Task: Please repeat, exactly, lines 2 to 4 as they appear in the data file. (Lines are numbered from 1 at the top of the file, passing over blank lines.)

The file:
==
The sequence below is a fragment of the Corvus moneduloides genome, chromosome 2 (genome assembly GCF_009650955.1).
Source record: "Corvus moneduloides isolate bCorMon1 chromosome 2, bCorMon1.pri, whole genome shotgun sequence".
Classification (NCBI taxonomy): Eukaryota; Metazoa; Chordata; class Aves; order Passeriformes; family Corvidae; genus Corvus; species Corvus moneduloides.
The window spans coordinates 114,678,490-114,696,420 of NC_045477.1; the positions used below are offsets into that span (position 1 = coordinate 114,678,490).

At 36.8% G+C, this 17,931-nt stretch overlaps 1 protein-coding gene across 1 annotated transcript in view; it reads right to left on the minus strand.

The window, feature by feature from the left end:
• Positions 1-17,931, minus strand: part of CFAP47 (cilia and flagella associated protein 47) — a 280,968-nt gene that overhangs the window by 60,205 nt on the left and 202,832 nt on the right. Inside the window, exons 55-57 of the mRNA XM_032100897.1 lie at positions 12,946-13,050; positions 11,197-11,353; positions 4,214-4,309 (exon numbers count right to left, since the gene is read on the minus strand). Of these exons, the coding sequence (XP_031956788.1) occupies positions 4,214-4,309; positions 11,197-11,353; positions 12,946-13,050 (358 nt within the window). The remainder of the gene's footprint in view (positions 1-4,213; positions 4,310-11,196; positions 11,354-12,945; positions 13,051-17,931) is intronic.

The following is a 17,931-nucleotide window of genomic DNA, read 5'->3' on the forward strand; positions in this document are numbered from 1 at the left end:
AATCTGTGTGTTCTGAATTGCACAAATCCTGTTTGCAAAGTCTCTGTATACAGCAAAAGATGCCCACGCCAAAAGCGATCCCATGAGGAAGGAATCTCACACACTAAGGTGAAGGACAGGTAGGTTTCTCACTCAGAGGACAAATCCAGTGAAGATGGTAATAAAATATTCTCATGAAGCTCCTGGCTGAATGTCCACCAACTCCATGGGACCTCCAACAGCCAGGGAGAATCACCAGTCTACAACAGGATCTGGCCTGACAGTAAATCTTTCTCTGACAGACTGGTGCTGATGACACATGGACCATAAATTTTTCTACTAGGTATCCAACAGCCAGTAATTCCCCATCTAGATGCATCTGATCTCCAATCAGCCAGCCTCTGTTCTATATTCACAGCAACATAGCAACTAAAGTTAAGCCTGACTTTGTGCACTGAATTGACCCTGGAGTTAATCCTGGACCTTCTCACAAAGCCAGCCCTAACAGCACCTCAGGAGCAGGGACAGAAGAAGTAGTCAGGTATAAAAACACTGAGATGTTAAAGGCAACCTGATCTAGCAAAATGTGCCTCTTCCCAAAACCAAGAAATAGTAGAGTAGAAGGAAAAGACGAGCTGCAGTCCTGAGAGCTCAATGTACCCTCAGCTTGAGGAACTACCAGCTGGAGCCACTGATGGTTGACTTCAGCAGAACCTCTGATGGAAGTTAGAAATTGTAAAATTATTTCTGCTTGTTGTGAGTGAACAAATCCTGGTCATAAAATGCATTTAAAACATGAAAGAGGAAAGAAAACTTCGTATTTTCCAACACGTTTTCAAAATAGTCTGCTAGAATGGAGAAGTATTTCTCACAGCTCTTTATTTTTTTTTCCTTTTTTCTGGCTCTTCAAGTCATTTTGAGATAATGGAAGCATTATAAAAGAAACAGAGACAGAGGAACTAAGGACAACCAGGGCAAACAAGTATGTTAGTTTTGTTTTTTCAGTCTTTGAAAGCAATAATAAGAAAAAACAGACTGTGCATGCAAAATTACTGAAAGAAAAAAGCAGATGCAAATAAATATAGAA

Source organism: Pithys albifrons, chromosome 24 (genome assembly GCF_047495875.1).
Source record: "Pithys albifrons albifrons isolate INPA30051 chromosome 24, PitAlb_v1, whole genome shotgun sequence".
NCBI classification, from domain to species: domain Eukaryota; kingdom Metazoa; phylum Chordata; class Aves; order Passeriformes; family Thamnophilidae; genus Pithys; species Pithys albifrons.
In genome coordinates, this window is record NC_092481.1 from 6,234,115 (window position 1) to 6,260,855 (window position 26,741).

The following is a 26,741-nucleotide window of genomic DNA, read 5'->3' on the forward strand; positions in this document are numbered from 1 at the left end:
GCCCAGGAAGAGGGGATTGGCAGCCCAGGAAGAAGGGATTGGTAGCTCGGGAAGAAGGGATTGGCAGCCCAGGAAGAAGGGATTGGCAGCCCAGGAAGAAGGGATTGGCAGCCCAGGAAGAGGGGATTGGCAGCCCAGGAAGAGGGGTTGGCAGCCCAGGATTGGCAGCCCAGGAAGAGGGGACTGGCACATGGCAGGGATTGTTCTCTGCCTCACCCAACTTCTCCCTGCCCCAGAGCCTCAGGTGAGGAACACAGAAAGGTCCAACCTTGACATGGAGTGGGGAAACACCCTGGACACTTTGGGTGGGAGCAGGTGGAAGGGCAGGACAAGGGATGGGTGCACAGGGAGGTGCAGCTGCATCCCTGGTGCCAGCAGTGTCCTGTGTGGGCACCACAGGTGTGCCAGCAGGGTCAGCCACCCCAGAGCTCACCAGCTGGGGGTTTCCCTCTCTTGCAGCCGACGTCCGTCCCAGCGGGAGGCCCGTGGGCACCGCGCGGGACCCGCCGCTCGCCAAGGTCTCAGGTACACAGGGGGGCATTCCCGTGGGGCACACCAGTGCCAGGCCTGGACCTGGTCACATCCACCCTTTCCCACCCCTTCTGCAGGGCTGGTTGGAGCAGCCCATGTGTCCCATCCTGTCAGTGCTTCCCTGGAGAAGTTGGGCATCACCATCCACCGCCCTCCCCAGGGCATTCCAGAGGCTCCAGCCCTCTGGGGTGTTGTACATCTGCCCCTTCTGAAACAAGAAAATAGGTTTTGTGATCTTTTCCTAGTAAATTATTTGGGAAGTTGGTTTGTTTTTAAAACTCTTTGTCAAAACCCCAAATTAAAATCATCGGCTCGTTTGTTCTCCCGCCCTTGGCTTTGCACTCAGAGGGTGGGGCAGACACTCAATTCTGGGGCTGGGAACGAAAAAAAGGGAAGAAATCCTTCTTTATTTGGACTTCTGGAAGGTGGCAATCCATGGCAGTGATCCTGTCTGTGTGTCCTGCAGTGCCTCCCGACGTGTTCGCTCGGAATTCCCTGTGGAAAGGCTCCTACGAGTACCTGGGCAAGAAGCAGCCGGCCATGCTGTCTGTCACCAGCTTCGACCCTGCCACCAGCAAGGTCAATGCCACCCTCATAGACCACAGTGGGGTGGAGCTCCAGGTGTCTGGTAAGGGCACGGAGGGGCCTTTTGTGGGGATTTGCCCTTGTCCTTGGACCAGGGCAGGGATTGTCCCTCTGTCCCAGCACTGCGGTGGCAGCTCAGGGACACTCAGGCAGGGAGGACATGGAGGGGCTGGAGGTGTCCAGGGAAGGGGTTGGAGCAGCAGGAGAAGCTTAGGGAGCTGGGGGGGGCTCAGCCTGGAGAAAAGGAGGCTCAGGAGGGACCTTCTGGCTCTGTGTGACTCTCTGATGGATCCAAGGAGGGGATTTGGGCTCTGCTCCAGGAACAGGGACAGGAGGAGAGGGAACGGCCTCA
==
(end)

Source record: "Corvus moneduloides isolate bCorMon1 chromosome 2, bCorMon1.pri, whole genome shotgun sequence".
Classification (NCBI taxonomy): Eukaryota; Metazoa; Chordata; class Aves; order Passeriformes; family Corvidae; genus Corvus; species Corvus moneduloides.
The window spans coordinates 114,678,490-114,696,420 of NC_045477.1; the positions used below are offsets into that span (position 1 = coordinate 114,678,490).